9. The narrow footpath brings you out on to the grand vista of the South Downs.
Go straight across the field to the wooded area (any cows, sheep or horses therein are likely to be very curious).
10. Follow the footpath through the woods and cross over the Gurkha Bridge
11. Keep along the path, noticing the Knobbled Tree on the left (easily missed!)
Continue walking until the river is reached. Turn left after the turnstile, and walk along the river towards the the white bridge
South Stoke Farm and St Leonard’s Church can be seen on the other side of the Arun.
12. Cross over the Bridge
And follow the track into South Stoke Village.
13. Pass the Old Rectory and St Leonard’s Church
In the cemetery, look out for “The Still Point” inscription by TS Eliot on the gravestone of John and Joanna Haggarty.
This author came to understand a little more about “The Still Point” at the Knobbled Tree (see Point 11.).
Walk on to the Chapel Barn and South Stoke Farm [from where CEM Joad wrote many of his 100+ books, and is the farm in his posthumous work of fiction “Folly Farm”].
14. Return to Amberley Station/Houghton Bridge by walking back to North Stoke. At its Telephone Box/Information Point turn right, then keep walking along the road running parallel with the railway line towards the station.
15. Pass the Chalkpit tunnel (from where scenes of the James Bond film “A View to a Kill” were shot – starring Roger Moore and Grace Jones)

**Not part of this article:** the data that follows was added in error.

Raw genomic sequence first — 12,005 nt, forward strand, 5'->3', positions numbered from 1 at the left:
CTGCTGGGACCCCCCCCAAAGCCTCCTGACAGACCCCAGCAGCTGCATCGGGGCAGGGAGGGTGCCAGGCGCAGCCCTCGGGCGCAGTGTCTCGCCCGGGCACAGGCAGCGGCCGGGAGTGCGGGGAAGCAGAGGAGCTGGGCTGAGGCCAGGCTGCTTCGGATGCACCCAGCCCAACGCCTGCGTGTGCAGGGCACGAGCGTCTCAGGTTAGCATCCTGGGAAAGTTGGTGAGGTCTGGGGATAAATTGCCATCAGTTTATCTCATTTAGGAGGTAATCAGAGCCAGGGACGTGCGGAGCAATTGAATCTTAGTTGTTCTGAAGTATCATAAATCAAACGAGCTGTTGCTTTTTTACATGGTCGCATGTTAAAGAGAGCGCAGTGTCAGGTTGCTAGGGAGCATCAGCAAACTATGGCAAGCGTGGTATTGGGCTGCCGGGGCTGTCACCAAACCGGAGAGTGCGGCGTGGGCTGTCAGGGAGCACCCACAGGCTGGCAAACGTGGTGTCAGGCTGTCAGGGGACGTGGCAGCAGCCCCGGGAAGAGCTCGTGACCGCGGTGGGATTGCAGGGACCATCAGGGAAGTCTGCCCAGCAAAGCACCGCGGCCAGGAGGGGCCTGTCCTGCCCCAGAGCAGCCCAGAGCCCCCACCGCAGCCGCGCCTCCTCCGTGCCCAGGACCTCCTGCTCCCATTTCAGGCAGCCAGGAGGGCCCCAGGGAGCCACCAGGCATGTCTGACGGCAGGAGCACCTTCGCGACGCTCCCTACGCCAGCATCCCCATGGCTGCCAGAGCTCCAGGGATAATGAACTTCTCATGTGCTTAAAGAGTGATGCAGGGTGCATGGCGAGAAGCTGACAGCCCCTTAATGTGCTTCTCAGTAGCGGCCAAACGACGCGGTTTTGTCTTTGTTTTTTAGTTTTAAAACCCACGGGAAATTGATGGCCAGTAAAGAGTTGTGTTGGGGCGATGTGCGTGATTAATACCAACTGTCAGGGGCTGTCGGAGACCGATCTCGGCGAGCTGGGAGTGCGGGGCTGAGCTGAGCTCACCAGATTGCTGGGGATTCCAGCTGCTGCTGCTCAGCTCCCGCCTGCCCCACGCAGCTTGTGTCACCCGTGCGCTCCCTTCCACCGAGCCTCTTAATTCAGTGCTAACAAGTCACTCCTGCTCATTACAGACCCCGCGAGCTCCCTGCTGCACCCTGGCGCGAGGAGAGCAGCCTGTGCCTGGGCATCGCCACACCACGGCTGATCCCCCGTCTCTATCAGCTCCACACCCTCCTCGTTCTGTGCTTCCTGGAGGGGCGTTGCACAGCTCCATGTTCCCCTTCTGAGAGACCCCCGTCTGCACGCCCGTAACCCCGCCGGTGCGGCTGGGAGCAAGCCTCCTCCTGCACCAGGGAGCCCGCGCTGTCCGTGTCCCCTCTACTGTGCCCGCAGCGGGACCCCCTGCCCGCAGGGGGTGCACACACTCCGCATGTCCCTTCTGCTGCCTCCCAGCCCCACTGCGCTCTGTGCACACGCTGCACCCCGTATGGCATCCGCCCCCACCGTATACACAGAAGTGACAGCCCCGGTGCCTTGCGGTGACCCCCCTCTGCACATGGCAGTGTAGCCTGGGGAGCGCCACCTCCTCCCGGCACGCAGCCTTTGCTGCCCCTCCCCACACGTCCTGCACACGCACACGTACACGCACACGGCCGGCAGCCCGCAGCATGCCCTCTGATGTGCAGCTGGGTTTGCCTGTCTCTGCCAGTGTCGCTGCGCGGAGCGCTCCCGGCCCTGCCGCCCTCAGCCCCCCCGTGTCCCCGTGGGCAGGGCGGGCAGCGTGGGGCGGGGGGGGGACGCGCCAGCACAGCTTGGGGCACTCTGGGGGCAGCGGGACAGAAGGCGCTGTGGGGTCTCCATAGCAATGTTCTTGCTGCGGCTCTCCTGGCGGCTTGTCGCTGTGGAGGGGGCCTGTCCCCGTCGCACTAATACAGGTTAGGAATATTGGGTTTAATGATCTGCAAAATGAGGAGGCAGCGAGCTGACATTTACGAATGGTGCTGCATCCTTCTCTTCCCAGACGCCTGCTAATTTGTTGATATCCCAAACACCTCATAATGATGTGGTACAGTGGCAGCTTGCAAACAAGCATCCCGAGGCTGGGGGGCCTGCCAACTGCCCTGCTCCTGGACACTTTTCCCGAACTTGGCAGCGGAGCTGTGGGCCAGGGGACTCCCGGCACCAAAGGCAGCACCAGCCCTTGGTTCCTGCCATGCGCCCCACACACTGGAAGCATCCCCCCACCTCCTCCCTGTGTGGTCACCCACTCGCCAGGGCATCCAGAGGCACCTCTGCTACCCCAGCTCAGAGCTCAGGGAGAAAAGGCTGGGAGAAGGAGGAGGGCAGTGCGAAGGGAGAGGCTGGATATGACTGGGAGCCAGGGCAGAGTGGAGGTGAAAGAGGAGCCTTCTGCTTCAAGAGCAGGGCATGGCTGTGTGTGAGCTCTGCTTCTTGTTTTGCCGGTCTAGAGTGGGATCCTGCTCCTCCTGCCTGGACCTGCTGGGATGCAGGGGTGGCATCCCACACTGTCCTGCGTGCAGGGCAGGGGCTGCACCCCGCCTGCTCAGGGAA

Pass the Old School House to the right
and the Old Cannon to the left (down by the river)
“The arrangement with the Daily Express was to set up a touring Brains Trust visiting cities and towns in Britain…one offshoot of the [BBC] Brains Trust programme (officially called ‘Any Questions’ – Ed) had been the proliferation of Forces Brains Trust and community Brains Trusts all over the country, because the formula had originated a new form of public discussion. It was on this pattern that I planned the Daily Express Brains Trust, with celebrities (including some of the original members) sharing the platform with men in the street, answering questions sent in by readers, plus a participating audience. For the first Express session I had Michael Foot as a (somewhat opinionated) Question Master and the answerers included Mrs Mavis Tate MP, Commander Campbell, a business man, a housewife and a medical student. One of our finds was a business executive, Stephen McAdden, who rose rapidly to prominence, and became an outstanding Conservative Member of Parliament.
“One ‘circus’ moved on to Croydon, with C.E.M. Joad as the star, and we experimented with the dramatic critic James Agate as Question Master, because he was an Express writer. Agate was as unsuccessful as chairman as he had been on the Brains Trust; he returned to the written word and we brought back Michael Foot. As might have been expected Joad was an immense success. A few days later we were at Guildford and Julian Huxley was on the platform receiving a remarkable ovation…”
[Source: “With An Independent Air” by Howard Thomas – Weidenfeld & Nicolson 1977 – Page 127 & 128]